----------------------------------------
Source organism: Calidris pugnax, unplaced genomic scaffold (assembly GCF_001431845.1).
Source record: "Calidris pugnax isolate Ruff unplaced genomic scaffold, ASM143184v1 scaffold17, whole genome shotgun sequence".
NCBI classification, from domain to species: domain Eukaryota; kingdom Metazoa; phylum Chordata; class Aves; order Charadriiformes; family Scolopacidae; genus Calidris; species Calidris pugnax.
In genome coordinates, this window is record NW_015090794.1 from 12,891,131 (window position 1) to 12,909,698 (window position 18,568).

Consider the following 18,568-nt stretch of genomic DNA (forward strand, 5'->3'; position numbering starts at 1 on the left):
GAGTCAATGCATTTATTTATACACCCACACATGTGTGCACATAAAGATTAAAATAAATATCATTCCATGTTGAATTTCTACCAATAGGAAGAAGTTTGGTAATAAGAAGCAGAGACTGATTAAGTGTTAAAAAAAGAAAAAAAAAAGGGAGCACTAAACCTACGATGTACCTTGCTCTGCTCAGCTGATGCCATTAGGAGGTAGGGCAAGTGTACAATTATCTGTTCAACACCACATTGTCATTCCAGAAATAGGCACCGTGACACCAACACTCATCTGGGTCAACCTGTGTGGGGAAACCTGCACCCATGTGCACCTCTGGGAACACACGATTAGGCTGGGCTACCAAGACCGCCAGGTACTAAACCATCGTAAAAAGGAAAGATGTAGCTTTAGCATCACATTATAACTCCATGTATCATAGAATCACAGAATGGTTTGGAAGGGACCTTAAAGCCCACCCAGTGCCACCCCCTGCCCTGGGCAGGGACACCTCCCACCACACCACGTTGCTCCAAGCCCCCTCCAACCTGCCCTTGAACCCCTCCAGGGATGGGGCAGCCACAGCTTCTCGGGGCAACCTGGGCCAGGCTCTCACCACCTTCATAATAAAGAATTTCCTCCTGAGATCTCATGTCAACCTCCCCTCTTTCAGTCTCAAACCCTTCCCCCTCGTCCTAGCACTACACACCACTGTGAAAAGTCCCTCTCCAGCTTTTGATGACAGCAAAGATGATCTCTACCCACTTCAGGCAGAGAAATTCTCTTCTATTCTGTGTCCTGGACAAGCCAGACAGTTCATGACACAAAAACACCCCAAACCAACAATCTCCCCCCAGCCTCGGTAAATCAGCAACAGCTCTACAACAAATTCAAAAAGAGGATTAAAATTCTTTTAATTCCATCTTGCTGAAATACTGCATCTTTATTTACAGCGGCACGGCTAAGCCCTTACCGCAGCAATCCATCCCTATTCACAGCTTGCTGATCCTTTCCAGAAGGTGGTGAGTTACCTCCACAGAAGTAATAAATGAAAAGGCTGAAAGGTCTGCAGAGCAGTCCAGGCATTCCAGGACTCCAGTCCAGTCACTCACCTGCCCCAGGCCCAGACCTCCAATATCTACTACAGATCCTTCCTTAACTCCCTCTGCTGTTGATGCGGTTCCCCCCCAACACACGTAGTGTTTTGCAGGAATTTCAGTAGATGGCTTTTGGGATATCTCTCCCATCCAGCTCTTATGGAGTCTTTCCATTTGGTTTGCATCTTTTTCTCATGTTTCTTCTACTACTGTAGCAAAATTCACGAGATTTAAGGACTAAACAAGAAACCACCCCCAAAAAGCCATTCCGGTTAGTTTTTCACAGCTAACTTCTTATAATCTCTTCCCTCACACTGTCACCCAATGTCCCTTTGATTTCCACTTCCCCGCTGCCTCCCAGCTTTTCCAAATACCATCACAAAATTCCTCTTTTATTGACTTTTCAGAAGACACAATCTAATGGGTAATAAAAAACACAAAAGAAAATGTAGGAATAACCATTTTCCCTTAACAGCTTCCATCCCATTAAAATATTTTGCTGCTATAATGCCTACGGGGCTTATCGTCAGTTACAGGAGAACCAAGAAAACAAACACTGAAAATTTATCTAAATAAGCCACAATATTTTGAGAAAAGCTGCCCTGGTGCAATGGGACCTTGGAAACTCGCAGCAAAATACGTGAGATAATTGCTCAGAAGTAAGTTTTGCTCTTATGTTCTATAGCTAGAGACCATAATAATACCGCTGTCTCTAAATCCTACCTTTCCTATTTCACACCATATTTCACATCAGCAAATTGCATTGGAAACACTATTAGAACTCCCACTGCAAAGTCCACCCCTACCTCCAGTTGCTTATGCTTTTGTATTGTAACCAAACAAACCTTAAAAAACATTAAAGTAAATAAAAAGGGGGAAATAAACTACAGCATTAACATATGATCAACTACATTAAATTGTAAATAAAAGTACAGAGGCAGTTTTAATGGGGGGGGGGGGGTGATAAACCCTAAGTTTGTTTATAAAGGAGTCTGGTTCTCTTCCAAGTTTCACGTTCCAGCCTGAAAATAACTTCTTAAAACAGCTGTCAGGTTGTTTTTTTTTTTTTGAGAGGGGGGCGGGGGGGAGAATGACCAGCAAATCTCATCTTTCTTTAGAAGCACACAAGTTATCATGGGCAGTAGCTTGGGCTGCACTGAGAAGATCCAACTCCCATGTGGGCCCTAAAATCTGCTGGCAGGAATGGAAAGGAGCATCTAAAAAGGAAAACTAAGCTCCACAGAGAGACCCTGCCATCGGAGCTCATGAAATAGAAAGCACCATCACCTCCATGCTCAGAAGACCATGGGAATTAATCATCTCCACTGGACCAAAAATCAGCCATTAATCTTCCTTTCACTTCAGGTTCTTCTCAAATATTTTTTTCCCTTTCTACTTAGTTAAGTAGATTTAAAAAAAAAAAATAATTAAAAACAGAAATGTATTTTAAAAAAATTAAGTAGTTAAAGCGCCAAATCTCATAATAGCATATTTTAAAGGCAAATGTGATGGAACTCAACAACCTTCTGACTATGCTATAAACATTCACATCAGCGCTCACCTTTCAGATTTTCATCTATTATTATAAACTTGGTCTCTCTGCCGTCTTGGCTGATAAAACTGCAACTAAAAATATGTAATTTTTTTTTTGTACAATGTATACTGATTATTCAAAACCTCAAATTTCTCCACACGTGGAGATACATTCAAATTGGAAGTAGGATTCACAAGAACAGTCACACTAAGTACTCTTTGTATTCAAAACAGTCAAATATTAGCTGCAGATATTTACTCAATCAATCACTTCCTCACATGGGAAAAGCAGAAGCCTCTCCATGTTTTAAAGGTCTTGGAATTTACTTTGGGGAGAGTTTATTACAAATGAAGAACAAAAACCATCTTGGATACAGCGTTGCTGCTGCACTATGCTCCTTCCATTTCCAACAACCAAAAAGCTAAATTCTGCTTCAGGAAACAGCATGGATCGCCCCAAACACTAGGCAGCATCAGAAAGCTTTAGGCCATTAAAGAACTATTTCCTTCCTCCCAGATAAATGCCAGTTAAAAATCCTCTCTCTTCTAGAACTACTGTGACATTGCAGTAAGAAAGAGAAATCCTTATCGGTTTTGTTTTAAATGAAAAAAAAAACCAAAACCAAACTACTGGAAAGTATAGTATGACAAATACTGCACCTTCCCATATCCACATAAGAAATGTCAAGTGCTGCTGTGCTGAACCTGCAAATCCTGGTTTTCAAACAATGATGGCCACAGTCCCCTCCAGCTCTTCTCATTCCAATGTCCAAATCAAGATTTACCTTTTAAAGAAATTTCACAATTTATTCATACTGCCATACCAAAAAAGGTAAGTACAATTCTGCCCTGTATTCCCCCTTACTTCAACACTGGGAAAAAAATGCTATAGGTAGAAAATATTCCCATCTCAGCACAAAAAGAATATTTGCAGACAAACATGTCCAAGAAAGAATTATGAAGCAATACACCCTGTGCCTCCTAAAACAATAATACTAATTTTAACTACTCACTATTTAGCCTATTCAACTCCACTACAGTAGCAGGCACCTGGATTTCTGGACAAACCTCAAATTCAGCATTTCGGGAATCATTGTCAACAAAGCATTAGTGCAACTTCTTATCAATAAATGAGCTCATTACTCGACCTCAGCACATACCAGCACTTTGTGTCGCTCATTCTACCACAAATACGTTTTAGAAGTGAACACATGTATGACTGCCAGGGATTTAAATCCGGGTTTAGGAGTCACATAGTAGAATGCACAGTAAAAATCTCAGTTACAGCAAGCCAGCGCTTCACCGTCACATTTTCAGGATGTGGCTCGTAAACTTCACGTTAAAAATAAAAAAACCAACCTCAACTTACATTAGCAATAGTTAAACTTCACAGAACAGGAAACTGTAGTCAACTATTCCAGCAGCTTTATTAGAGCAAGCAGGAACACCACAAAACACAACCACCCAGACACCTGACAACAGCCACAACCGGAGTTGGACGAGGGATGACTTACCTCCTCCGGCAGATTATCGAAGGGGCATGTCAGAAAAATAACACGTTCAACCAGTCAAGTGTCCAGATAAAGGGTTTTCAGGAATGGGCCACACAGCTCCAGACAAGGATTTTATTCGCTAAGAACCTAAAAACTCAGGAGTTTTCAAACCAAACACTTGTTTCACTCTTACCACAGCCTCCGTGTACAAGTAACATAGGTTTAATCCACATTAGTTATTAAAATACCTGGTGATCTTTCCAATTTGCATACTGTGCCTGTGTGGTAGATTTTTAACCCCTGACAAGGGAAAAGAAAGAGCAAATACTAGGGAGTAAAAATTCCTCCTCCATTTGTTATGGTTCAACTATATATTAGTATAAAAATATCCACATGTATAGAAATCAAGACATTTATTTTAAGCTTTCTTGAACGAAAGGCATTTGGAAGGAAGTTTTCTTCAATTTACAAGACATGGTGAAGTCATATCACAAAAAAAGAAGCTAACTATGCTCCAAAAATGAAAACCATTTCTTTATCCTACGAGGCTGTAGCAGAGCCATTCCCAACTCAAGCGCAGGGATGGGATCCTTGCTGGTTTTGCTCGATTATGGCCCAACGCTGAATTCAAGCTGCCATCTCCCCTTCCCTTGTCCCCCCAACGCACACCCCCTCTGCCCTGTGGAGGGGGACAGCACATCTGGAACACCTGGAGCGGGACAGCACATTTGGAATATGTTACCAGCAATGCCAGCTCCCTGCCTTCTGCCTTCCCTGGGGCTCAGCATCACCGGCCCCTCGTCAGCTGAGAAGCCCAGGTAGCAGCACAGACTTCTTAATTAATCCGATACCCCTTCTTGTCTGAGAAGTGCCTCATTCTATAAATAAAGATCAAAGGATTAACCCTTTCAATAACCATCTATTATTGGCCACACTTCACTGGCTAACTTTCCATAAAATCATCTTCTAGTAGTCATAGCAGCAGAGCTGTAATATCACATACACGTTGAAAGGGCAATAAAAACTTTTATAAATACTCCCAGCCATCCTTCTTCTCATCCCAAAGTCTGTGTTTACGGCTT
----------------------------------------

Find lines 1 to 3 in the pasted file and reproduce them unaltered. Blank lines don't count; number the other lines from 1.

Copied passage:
Source organism: Calidris pugnax, unplaced genomic scaffold (assembly GCF_001431845.1).
Source record: "Calidris pugnax isolate Ruff unplaced genomic scaffold, ASM143184v1 scaffold17, whole genome shotgun sequence".
NCBI classification, from domain to species: domain Eukaryota; kingdom Metazoa; phylum Chordata; class Aves; order Charadriiformes; family Scolopacidae; genus Calidris; species Calidris pugnax.